Greenwich families work their magic at Sand Blast 2014

It was quite a blast for Ron Stanton and Cassandra Sanscartier who were some of the participants in the annual Sand Blast competition at Greenwich Point. Their lighthouse sculpture collapsed but they managed to make the best of it and even show off for the camera. –John Ferrison Robben

It was quite a blast for Ron Stanton and Cassandra Sanscartier who were some of the participants in the annual Sand Blast competition at Greenwich Point. Their lighthouse sculpture collapsed but they managed to make the best of it and even show off for the camera. –John Ferrison Robben

It’s one of those annual summer events that Greenwich always enjoys and dozens of families participated last Saturday in the 2014 Sand Blast sand sculpture contest.

It was a fine day at the beach as residents enjoyed a cool summer day at Greenwich Point and continued an age-old Greenwich tradition. Born from a partnership between the Greenwich Arts Council and the Department of Parks and Recreation, Sand Blast invites participants to exercise their creativity in a classic beach fashion. Having run for more than 30 years, the event has grown into a decades-old Greenwich tradition shared between generations.

While the overcast sky didn’t make for the most ideal summer afternoon, the cool weather kept the sand moist and malleable, helping keep dense sculptings together. Yellow flags marked each work of art being crafted along the shore, allowing beach goers to easily identify and check out each piece. Sponsor Meli-Melo helped to ensure that each of this year’s contestants was rewarded for their work with a prize ribbon, with the most impressive selections earning gift certificates to the crêperie and juice bar.

Teek Eaton-Koch molded one of the day’s most interesting sculptures: a palace inspired by near-east architecture, specifically the Hagia Sophia in Turkey. The Riverside resident has been an active Sand Blast participant for all his life, attending the event whenever time would allow. Though he had an idea in mind when he left home, Mr. Eaton-Koch described the sculpture process as one of patient innovation.

“I took a five-minute print out and said ‘Eh, let’s take this down and see if it comes to anything,” Mr. Eaton-Koch said. “From there on, you’ve got to kind of  work with the sand. The sand is wet, you’ve got to work with it or you’re going to struggle; you’re going to struggle a lot.”

Father and son construction team Ryan and Nicholas Donohew looked to the east for inspiration as well, dedicating their portion of the beach to a model of the ancient city of Ur in Iraq. Their city contained buildings, roads, bridges and ponds, all anchored by a sandy miniature replica of the city’s 200-foot tall ziggurat in the center.

The Post also had a chance to see several exciting entrants including a giant sun sculpture by Ed Tomer and Tim Mund, a replica of the World Cup logo by Florida natives Catherine Weeks and Rachel Trueden, a giant hot dog by Tim and Olivia Jones, a set of pyramids built by Patrick Koleszar and Kimberly and Caroline Boyd, and a lighthouse constructed by Peter and Ron Stanton, Juliane and Cassandra Sanscartier and Justine Dellate, with much needed support from Rich Orzo.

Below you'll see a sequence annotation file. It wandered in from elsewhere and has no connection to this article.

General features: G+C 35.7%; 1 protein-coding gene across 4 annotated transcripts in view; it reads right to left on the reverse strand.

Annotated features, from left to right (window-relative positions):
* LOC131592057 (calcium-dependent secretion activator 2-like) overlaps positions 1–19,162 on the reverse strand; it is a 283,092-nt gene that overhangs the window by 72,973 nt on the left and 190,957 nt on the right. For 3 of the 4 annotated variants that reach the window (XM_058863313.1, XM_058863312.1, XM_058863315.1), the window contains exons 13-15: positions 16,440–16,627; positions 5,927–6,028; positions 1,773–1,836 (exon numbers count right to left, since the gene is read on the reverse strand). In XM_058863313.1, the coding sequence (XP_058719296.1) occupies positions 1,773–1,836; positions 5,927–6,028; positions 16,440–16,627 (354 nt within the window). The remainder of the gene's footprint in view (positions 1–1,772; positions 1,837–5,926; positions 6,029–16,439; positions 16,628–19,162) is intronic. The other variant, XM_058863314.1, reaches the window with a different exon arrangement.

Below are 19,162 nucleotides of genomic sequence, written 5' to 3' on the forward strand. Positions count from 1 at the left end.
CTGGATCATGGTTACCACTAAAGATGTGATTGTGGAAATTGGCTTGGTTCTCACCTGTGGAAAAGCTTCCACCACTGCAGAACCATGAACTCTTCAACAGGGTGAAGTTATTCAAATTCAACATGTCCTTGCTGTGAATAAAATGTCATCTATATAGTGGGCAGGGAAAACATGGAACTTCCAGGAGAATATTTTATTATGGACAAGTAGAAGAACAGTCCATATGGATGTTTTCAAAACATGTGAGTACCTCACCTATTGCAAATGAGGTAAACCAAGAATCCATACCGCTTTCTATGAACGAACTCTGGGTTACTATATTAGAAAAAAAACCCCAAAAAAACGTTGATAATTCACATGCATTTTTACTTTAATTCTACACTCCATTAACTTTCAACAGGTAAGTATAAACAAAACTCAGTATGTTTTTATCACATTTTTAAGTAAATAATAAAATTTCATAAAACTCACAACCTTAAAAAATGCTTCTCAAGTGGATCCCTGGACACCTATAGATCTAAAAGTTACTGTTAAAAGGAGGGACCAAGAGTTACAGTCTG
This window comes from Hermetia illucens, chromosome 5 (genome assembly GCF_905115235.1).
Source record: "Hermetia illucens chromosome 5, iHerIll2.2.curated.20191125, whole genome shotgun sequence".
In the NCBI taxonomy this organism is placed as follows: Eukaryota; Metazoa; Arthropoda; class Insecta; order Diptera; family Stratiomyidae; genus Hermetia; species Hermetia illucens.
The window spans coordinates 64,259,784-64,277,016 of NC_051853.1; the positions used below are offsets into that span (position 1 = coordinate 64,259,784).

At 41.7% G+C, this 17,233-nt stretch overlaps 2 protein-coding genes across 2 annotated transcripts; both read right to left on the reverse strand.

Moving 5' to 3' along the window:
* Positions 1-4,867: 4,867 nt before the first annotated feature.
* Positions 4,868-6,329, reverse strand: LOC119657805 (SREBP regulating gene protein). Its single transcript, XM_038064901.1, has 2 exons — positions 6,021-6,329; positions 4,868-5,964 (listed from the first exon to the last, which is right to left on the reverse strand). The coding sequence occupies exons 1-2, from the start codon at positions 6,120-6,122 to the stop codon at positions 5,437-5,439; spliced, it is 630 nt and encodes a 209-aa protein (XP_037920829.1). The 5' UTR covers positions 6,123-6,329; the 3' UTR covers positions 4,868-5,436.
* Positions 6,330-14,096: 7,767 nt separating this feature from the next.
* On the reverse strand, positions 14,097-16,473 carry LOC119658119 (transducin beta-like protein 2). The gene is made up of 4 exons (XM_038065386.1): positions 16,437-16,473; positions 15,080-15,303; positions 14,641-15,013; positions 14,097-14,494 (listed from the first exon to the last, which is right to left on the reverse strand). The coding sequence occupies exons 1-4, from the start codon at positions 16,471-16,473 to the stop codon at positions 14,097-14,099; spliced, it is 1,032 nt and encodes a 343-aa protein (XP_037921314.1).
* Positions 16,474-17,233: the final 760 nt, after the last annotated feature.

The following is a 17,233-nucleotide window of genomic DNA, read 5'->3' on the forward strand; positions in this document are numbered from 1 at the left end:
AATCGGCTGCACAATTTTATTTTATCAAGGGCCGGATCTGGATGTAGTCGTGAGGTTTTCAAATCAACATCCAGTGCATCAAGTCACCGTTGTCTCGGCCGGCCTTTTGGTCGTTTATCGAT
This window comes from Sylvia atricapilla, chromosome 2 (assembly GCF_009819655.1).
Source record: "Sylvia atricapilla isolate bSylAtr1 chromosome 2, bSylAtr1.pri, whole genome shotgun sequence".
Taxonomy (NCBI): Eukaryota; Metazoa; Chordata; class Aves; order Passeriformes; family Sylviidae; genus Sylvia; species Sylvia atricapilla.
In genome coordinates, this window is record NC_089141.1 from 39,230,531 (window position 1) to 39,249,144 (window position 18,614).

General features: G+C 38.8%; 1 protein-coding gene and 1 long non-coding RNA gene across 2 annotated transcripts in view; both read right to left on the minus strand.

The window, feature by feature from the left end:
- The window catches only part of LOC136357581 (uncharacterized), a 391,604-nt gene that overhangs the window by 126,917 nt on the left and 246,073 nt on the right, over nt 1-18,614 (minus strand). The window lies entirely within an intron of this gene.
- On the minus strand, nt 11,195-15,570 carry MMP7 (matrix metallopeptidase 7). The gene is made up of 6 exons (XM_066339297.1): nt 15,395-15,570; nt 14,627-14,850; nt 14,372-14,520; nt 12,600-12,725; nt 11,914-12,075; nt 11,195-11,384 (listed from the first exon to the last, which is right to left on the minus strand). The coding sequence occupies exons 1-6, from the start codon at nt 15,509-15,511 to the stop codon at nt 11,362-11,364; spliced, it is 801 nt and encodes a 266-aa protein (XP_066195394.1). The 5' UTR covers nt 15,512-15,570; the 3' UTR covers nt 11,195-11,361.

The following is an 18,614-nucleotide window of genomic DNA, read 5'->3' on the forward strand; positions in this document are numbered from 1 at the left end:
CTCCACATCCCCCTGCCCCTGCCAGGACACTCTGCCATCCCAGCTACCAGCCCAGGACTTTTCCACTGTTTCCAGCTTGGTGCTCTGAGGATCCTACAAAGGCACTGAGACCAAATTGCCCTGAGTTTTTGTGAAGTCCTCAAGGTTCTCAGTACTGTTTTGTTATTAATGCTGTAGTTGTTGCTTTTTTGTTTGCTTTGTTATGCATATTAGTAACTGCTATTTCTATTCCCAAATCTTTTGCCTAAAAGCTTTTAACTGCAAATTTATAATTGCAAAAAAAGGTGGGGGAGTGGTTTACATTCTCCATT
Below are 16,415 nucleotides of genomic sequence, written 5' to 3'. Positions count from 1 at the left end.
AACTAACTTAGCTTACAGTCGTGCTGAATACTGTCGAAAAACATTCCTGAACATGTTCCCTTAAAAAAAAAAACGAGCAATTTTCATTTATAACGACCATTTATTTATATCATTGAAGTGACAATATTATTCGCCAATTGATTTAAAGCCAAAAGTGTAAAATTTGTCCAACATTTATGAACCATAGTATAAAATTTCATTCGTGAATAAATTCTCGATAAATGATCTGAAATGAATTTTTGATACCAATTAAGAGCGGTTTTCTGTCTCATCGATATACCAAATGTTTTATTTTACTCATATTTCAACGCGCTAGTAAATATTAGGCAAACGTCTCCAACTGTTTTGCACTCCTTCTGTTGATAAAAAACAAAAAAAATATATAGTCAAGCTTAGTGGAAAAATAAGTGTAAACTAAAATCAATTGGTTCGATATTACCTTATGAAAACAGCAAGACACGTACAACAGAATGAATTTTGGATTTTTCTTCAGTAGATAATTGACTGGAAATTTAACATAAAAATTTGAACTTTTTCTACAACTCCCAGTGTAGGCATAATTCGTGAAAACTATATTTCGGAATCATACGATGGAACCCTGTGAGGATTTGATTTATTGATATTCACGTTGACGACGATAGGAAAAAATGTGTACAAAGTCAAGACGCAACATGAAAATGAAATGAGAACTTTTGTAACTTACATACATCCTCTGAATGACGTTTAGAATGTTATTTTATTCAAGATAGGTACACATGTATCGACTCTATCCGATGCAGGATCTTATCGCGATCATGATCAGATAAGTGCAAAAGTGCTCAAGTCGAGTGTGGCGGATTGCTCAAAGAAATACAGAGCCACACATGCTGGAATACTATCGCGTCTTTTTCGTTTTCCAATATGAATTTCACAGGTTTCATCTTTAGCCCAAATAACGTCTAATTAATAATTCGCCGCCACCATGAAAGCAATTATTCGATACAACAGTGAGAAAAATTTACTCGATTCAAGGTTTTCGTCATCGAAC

Between his duties as a staff member, arts council administrative assistant Noah Steinman built a sand turtle complete with seaweed hair and a detailed shell. A graduate of Oberlin College, Mr. Steinman now assists with the council’s galleries and educational programs.

“I live in Westport … and we don’t really have too many families activities like this,” Mr. Steinman said on the beach. “It’s a really cool thing to see so many flags and so many families out.”

Though some participants recalled the years when the event involved a more serious competition aspect, Greenwich Arts Council Executive Director Paul Master-Karnik echoed the idea of Sand Blast being a family-focused event.

“We like to provide one day at the beach for everybody to come together and do something really creative,” Mr. Master-Karnik said. “It involves the parents, the kids, getting the idea for what they want to do and then actually implementing and creating.”

Mr. Master-Karnik credited the Department of Parks and Recreation with much of the logistics for the event, as well as in-town promotion. The department monitors weather and tide trends to ensure an ideal date and time for the sand sculpture contest to take place.

“The goals are really very similar to our entire mission at Parks & Recreation and that’s to provide activities for the community that are both passive and active. This is kind of a combination and both; it’s also a nice way to tie in the arts in the community,” Patricia Triano, a supervisor for the Department of Parks and Recreation, said. “We really want to give a lot of different types of activities and recreational opportunities to people in Greenwich, and this really hits all of those areas.”

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